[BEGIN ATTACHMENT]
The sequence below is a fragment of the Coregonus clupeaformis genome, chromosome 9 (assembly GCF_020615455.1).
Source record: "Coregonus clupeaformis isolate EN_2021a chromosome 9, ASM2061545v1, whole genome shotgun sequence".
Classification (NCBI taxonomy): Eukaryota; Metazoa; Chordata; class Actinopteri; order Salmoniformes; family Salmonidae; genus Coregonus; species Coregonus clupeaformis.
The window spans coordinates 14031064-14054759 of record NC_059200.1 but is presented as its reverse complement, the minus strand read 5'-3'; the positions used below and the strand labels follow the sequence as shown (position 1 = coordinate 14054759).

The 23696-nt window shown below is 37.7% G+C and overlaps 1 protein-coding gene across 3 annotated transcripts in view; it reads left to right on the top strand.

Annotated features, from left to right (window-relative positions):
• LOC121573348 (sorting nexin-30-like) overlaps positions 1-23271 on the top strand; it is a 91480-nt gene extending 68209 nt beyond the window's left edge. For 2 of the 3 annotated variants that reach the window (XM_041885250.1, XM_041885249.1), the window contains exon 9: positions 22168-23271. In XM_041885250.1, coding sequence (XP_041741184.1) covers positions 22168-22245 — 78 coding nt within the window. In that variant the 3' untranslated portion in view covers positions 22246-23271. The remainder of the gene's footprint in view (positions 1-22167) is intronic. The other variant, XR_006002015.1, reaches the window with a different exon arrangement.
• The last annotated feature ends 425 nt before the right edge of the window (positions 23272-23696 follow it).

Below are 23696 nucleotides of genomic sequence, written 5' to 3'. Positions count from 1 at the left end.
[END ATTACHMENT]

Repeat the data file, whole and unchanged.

The sequence below is a fragment of the Coregonus clupeaformis genome, chromosome 9 (assembly GCF_020615455.1).
Source record: "Coregonus clupeaformis isolate EN_2021a chromosome 9, ASM2061545v1, whole genome shotgun sequence".
Classification (NCBI taxonomy): Eukaryota; Metazoa; Chordata; class Actinopteri; order Salmoniformes; family Salmonidae; genus Coregonus; species Coregonus clupeaformis.
The window spans coordinates 14031064-14054759 of record NC_059200.1 but is presented as its reverse complement, the minus strand read 5'-3'; the positions used below and the strand labels follow the sequence as shown (position 1 = coordinate 14054759).

The 23696-nt window shown below is 37.7% G+C and overlaps 1 protein-coding gene across 3 annotated transcripts in view; it reads left to right on the top strand.

Annotated features, from left to right (window-relative positions):
• LOC121573348 (sorting nexin-30-like) overlaps positions 1-23271 on the top strand; it is a 91480-nt gene extending 68209 nt beyond the window's left edge. For 2 of the 3 annotated variants that reach the window (XM_041885250.1, XM_041885249.1), the window contains exon 9: positions 22168-23271. In XM_041885250.1, coding sequence (XP_041741184.1) covers positions 22168-22245 — 78 coding nt within the window. In that variant the 3' untranslated portion in view covers positions 22246-23271. The remainder of the gene's footprint in view (positions 1-22167) is intronic. The other variant, XR_006002015.1, reaches the window with a different exon arrangement.
• The last annotated feature ends 425 nt before the right edge of the window (positions 23272-23696 follow it).

Below are 23696 nucleotides of genomic sequence, written 5' to 3'. Positions count from 1 at the left end.